Tony Stark: -Why should I do anything? They're gonna kill me, you... Either way, if they don't, I'll probably be dead in a week.
Yinsen: Well then... this is a very important week for you, isn't it?
- Preston in Equilibrium, after learning revolution was a trick of the authority to trap him, decides not to give in easily, and manages to win.
- Buliwyf from The 13th Warrior is poisoned and so fatally sick that he can hardly stand, but when the battle starts he's there with his sword and his dog because that's just how Vikings do it.
- The original poem (or at least parts of it) is recited several times in Interstellar, with a big part of the plot being saving mankind from the eventual slow extinction.
- The entire plot of Repo! The Genetic Opera is driven by the fact that Rotti Largo knows that he's dying, and wants to enact one last Evil Plan to make everyone he hates suffer. He pulls it off.
Rotti: It seems the man who cured the globe can't stop his own extinction. But I can still go out with a bang!
- The main theme of The Whales of August, which is about two elderly sisters living together. Sarah is concerned that Libby is talking so much about death. Libby for her part doesn't see why people as old as they are should bother to do anything new like install a picture window. Libby eventually comes around, seeming to resolve to make the most out of what time she has left.
Libby: [last lines of the movie, as they look for the whales] Can you see them?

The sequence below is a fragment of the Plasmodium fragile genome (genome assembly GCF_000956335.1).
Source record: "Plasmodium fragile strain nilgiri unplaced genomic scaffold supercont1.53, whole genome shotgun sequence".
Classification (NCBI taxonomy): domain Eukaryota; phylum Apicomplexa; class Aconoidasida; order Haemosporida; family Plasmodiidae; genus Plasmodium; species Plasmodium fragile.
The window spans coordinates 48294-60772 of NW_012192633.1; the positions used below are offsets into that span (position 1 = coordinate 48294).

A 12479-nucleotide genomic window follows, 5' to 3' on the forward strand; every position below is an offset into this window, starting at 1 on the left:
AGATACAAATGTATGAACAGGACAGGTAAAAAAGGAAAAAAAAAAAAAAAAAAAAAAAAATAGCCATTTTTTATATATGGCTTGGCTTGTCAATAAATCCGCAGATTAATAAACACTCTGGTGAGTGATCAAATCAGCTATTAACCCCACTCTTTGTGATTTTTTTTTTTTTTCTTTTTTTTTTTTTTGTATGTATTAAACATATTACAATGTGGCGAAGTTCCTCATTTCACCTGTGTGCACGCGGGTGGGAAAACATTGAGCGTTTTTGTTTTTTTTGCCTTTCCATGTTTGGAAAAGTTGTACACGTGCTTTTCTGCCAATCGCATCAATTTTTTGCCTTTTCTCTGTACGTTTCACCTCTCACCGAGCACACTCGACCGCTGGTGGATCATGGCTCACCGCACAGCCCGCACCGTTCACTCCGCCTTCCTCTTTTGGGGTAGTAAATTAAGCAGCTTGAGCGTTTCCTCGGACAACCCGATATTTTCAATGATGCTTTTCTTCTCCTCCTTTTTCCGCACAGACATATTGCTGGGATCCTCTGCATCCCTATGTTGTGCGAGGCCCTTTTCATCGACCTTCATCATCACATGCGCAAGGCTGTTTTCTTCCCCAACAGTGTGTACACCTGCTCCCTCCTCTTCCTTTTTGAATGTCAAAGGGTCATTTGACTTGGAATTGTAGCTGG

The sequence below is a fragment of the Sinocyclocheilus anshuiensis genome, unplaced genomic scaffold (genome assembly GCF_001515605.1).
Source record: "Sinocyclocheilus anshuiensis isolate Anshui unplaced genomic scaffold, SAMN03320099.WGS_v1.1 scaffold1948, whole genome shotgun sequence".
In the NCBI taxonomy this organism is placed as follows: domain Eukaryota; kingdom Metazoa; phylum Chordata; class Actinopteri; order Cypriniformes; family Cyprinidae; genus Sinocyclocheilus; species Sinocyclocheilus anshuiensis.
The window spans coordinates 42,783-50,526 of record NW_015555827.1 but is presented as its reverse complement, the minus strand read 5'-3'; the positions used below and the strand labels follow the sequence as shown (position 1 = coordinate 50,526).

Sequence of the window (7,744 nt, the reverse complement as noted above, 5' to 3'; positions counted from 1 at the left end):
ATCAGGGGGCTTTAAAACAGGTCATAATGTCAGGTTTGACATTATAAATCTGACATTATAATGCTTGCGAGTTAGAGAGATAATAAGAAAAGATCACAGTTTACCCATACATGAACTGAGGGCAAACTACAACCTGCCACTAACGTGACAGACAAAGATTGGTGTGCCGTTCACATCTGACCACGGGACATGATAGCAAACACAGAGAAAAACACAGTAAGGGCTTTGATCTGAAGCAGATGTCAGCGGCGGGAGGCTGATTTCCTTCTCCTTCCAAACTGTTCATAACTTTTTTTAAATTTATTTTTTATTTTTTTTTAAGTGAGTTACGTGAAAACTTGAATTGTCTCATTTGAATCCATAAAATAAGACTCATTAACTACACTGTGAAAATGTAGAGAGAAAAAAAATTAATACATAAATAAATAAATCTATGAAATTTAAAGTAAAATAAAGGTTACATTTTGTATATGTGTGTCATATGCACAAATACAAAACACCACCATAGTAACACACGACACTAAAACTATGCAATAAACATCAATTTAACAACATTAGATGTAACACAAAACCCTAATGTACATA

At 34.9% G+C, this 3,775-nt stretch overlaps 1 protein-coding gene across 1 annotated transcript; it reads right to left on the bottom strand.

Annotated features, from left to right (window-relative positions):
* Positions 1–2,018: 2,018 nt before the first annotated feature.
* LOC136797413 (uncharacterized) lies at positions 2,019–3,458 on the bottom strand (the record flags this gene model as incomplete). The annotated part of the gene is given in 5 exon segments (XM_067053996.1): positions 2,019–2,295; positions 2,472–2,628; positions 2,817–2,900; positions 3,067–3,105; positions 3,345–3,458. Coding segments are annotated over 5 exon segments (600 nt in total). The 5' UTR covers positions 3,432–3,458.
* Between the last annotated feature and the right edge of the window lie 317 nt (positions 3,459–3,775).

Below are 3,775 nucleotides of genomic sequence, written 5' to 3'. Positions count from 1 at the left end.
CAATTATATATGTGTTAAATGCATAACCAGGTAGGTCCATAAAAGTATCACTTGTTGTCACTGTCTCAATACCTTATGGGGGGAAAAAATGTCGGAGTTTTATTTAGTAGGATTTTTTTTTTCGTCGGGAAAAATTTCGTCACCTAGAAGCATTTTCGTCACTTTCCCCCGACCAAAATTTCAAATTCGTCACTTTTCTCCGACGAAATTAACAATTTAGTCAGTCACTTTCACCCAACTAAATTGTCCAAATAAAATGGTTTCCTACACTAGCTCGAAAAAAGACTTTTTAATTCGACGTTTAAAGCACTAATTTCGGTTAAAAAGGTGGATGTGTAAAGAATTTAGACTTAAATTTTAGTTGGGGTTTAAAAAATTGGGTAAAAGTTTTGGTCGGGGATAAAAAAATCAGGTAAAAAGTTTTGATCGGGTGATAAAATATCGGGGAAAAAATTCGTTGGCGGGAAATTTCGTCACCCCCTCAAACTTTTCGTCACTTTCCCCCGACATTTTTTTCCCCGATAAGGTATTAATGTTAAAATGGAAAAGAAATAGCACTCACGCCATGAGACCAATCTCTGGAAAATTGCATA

Sarah: The whales have all gone.
Libby: You can never tell. You can never tell.
- Rachel from Animorphs.
- The Lord of the Rings:
- The mindset of the entire cast of heroes. Of course, Plan A is that Frodo destroys the One Ring, but everyone is well aware that the chances of this being successful are slim.
- In The Two Towers when what's left of the Helm's Deep garrison sallies into Saruman's army purely in the name of glory. (And to give the people of Rohan time to retreat into the Glittering Caves)
- In The Silmarillion, this is the attitude of most Men, since unlike the Elves they can't wait around for eternity in magically-hidden cities in the hope a miracle will happen.
Turin: Though mortal men have little life beside the span of the Elves, they would rather spend it in battle then fly or submit... though Morgoth slay the doer he cannot make the deed not have been.
- A textbook example of how to do it right can be found at the end of Legend by David Gemmell.
- The Chronicles of Thomas Covenant gives us Lord Mhoram's Victory. Revelstone is besieged, its supplies dwindling, everyone rapidly approaching the Despair Event Horizon, and Lord Mhoram decides that instead of sitting around waiting for hunger and despair to let Lord Foul's minions just walk in without a fight, all the remaining forces ride out in one final fight. Though almost a last stand, a combination of the surprise of their attack, and other factors happening at the same time cause the siege to be broken.
- Callahans Crosstime Saloon: All of the patrons give an epic one to Tom Hauptmann at the end of "The Time Traveller", persuading him that life is worth living.
- Safehold series gives us the defeat of Alyksberg. With no chance to defend besieged city from the onrushing Dolahran Army, Siddarmarkians pull back, leaving behind the crippled and wounded, who proceed to blow up the entire city, taking at least a quarter of attackers with them.
- The Dresden Files:
- Harry Dresden, repeatedly and with intent to cause severe property damage. He keeps taking on things fifty times his size and refuses to back down... it's a good thing there are so many badasses watching his back.
If I was to die, I was not going to go out in a gibbering heap of terror. If I was to die, it wouldn't happen because I was half crippled with fear and Sight trauma.
If I was to die, it was going to be a bloody and spectacular mess.
- More generally, this is the exact attitude a large number of wizards take with their Death Curses. Of particular note is Simon Pietrovich, who didn't take his death lying down - instead he made sure he had a lot of company at the Gates.